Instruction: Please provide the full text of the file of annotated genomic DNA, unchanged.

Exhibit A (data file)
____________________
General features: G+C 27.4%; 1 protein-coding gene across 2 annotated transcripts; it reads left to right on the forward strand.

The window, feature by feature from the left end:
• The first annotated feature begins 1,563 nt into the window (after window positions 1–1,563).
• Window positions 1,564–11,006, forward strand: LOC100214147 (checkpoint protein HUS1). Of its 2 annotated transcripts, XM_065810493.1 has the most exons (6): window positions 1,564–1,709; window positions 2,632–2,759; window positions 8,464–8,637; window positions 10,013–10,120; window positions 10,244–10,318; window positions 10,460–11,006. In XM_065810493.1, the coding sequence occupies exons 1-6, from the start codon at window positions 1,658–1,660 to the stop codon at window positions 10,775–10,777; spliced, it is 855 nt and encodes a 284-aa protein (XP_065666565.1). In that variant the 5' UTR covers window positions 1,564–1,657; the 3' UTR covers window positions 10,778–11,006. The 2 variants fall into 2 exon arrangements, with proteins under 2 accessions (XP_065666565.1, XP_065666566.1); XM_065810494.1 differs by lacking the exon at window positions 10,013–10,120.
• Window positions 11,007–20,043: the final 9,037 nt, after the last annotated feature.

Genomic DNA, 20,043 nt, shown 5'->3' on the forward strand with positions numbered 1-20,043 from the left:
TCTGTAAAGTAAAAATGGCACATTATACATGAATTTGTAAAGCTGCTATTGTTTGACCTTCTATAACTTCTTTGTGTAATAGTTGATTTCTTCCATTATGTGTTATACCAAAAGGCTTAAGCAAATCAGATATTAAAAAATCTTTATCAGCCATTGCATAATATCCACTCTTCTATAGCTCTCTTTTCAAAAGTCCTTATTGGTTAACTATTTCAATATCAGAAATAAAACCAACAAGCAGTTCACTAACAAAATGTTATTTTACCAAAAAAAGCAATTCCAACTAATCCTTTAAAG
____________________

General features: G+C 27.4%; 1 protein-coding gene across 2 annotated transcripts; it reads left to right on the forward strand.

The window, feature by feature from the left end:
• The first annotated feature begins 1,563 nt into the window (after window positions 1–1,563).
• Window positions 1,564–11,006, forward strand: LOC100214147 (checkpoint protein HUS1). Of its 2 annotated transcripts, XM_065810493.1 has the most exons (6): window positions 1,564–1,709; window positions 2,632–2,759; window positions 8,464–8,637; window positions 10,013–10,120; window positions 10,244–10,318; window positions 10,460–11,006. In XM_065810493.1, the coding sequence occupies exons 1-6, from the start codon at window positions 1,658–1,660 to the stop codon at window positions 10,775–10,777; spliced, it is 855 nt and encodes a 284-aa protein (XP_065666565.1). In that variant the 5' UTR covers window positions 1,564–1,657; the 3' UTR covers window positions 10,778–11,006. The 2 variants fall into 2 exon arrangements, with proteins under 2 accessions (XP_065666565.1, XP_065666566.1); XM_065810494.1 differs by lacking the exon at window positions 10,013–10,120.
• Window positions 11,007–20,043: the final 9,037 nt, after the last annotated feature.

Genomic DNA, 20,043 nt, shown 5'->3' on the forward strand with positions numbered 1-20,043 from the left:
TCTGTAAAGTAAAAATGGCACATTATACATGAATTTGTAAAGCTGCTATTGTTTGACCTTCTATAACTTCTTTGTGTAATAGTTGATTTCTTCCATTATGTGTTATACCAAAAGGCTTAAGCAAATCAGATATTAAAAAATCTTTATCAGCCATTGCATAATATCCACTCTTCTATAGCTCTCTTTTCAAAAGTCCTTATTGGTTAACTATTTCAATATCAGAAATAAAACCAACAAGCAGTTCACTAACAAAATGTTATTTTACCAAAAAAAGCAATTCCAACTAATCCTTTAAAG